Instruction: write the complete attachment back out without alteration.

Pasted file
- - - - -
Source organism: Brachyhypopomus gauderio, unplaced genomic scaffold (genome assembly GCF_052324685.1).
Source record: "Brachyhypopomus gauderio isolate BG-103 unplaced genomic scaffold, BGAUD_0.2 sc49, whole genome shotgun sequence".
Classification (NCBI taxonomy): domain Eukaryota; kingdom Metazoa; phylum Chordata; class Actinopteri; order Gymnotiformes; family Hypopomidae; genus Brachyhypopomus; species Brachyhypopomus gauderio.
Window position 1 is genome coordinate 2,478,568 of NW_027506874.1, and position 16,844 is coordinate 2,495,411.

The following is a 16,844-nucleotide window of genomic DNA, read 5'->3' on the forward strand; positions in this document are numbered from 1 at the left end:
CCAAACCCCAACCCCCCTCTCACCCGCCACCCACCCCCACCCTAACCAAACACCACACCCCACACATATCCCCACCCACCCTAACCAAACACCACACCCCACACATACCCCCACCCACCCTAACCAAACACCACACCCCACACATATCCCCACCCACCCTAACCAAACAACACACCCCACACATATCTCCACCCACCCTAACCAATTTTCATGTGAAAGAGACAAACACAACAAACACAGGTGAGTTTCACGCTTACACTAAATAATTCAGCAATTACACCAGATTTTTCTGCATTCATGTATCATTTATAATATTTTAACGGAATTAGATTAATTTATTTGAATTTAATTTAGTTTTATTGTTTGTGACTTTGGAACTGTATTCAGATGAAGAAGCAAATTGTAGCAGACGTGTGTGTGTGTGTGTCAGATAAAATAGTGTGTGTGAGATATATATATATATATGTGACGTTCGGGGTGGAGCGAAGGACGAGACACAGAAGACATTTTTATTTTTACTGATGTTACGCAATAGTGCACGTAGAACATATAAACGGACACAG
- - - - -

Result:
Source organism: Brachyhypopomus gauderio, unplaced genomic scaffold (genome assembly GCF_052324685.1).
Source record: "Brachyhypopomus gauderio isolate BG-103 unplaced genomic scaffold, BGAUD_0.2 sc49, whole genome shotgun sequence".
Classification (NCBI taxonomy): domain Eukaryota; kingdom Metazoa; phylum Chordata; class Actinopteri; order Gymnotiformes; family Hypopomidae; genus Brachyhypopomus; species Brachyhypopomus gauderio.
Window position 1 is genome coordinate 2,478,568 of NW_027506874.1, and position 16,844 is coordinate 2,495,411.

The following is a 16,844-nucleotide window of genomic DNA, read 5'->3' on the forward strand; positions in this document are numbered from 1 at the left end:
CCAAACCCCAACCCCCCTCTCACCCGCCACCCACCCCCACCCTAACCAAACACCACACCCCACACATATCCCCACCCACCCTAACCAAACACCACACCCCACACATACCCCCACCCACCCTAACCAAACACCACACCCCACACATATCCCCACCCACCCTAACCAAACAACACACCCCACACATATCTCCACCCACCCTAACCAATTTTCATGTGAAAGAGACAAACACAACAAACACAGGTGAGTTTCACGCTTACACTAAATAATTCAGCAATTACACCAGATTTTTCTGCATTCATGTATCATTTATAATATTTTAACGGAATTAGATTAATTTATTTGAATTTAATTTAGTTTTATTGTTTGTGACTTTGGAACTGTATTCAGATGAAGAAGCAAATTGTAGCAGACGTGTGTGTGTGTGTGTCAGATAAAATAGTGTGTGTGAGATATATATATATATATGTGACGTTCGGGGTGGAGCGAAGGACGAGACACAGAAGACATTTTTATTTTTACTGATGTTACGCAATAGTGCACGTAGAACATATAAACGGACACAG